As a result, we’d take the 640i in a petrol-powered 6 GT. Its twin-turbo 3.0-litre six-cylinder motor produces a strong 340PS that’s enough to deal with 0-62mph in just 5.2 seconds. It also means it has plenty in reserve for high speed cruising and overtakes slower traffic with relaxed ease.


Even if you choose the smaller four-cylinder petrol or diesel engines in the BMW 6 Series Gran Turismo, you won’t be bothered by anything as crass as a noisy motor. Certainly, both of these engines can be heard under very hard acceleration, but you’re not likely to be driving the GT in this fashion often or for very long. Even when joining a motorway, both are smooth and quickly settle to a very distant hum when cruising.


For even greater hush, the six-cylinder petrol and diesel engines in the 640i and 630d respectively are impressively quiet. Like the smaller engines, they work through the eight-speed automatic gearbox with barely any discernible shift from one gear to the next.


Wind and road noise sounds are also very well contained and barely make any impact on the BMW 6 Series Gran Turismo’s cabin or occupants. This is equally true when mooching around town as it is when spearing between one end of the country and the other on the motorway.


Another element that adds to the 6 GT’s impressive refinement is the way all of its controls work in balance with each other. Ideal weighting for the accelerator pedal is matched with strong, progressive braking.


The BMW 6 Series Gran Turismo was tested by Euro NCAP in 2017, and it scored the expected five stars. It rated highly for adult and child occupant protection, and for pedestrian impact, but only scored 59% for safety assist on account of some of the safety kit being optional.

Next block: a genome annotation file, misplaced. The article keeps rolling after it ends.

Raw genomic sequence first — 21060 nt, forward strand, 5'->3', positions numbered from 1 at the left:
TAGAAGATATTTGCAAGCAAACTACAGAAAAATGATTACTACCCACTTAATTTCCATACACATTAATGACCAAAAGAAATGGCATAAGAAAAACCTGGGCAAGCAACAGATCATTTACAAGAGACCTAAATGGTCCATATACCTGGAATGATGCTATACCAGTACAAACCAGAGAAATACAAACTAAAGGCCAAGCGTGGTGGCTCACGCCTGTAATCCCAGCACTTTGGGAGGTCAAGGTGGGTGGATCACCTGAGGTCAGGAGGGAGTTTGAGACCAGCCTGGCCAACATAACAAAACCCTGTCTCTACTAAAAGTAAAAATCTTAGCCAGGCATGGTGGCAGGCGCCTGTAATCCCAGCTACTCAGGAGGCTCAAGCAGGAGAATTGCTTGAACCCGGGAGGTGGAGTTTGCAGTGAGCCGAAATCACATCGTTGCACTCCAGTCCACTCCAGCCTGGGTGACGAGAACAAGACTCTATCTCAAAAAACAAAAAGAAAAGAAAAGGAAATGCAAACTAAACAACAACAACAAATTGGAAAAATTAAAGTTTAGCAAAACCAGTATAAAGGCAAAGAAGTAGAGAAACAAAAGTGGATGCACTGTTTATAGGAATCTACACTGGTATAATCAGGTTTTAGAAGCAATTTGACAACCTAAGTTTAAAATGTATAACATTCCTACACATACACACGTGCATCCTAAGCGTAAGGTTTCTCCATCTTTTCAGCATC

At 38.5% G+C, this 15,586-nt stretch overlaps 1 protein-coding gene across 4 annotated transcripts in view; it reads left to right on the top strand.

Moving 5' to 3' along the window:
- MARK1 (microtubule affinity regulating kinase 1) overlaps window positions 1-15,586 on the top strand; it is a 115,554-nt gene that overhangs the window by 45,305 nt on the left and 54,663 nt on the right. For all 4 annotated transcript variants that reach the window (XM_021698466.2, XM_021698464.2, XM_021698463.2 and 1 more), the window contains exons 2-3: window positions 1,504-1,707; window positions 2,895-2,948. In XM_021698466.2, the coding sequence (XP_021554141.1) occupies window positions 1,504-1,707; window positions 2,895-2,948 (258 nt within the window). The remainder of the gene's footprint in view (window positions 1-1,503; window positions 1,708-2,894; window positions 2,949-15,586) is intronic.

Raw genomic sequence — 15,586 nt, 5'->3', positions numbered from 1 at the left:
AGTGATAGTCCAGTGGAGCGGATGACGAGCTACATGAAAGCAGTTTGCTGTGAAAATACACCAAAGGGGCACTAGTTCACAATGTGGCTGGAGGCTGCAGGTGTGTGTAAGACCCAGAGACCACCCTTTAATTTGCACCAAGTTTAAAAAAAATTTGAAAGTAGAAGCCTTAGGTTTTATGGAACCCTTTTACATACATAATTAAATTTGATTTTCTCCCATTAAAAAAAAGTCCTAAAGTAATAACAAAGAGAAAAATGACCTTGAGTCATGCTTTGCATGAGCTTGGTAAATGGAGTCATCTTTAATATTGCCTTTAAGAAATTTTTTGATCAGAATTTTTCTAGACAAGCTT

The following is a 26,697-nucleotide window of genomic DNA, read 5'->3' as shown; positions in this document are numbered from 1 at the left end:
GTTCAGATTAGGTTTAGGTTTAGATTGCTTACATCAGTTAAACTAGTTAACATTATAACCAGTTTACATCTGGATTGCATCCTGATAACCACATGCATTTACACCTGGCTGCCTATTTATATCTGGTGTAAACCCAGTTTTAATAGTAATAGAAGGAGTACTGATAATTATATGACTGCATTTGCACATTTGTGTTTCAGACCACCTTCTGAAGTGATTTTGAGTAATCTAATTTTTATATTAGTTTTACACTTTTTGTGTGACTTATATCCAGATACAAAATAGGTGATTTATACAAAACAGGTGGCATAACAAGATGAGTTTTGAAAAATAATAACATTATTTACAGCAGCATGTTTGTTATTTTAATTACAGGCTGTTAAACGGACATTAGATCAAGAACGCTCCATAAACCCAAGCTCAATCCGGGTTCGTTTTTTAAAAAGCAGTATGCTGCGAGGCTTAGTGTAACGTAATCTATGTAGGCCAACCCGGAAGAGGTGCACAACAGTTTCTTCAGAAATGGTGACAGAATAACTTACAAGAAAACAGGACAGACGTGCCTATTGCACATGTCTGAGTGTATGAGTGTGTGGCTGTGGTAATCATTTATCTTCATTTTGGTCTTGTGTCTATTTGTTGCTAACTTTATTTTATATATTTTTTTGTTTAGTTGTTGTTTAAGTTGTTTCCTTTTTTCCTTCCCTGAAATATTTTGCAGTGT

It’s an impressive list of standard safety equipment that comes with the BMW 6 Series Gran Turismo. It includes twin front, side and curtain airbags, as well as one for the driver’s knees. There are three-point seat belts for all five occupants and Isofix child seat mounts on the two outer rear pews.


BMW also includes its DSC traction and stability control, along with autonomous emergency braking. This detects oncoming hazards and performs an emergency stop if it senses the driver has not reacted in time. Coupled to the BMW’s active bonnet that pops up in the event of a collision, the BMW scored a strong 81 per cent rating for pedestrian protection.


Also standard on the 6 GT are BMW’s Icon Adaptive LED headlights with High-beam Assistant to give the best spread of light without dazzling oncoming traffic. All-round parking sensors are included, along with a reversing camera, while automatic headlights and wipers are on all models.


However, some safety kit such as Lane Departure warning is optional, which seems mean, and is part of the Driving Assistant pack that also includes Cross-traffic Warning, Lane Change Warning, Approach Control Warning, and Speed limit indicator.


This pack can be further upgraded to the Driving Assistant Plus option that has Active Cruise Control, Crossroads Warning, Evasion Aid, Steering and Lane Control Assistant, and Wrong-way Warning.

MPG and fuel costs: What does the BMW 6 Series Gran Turismo cost to run?

"The 620d SE turbodiesel model is the most economical version of the BMW 6 Series Gran Turismo. It returns an official combined consumption of up to 46.3mpg, which drops to a worst of 40.4mpg in the M Sport xDrive model."

BMW 6 Series Gran Turismo Review 2023: Exterior side photo of the BMW 6 Series Gran Turismo on the road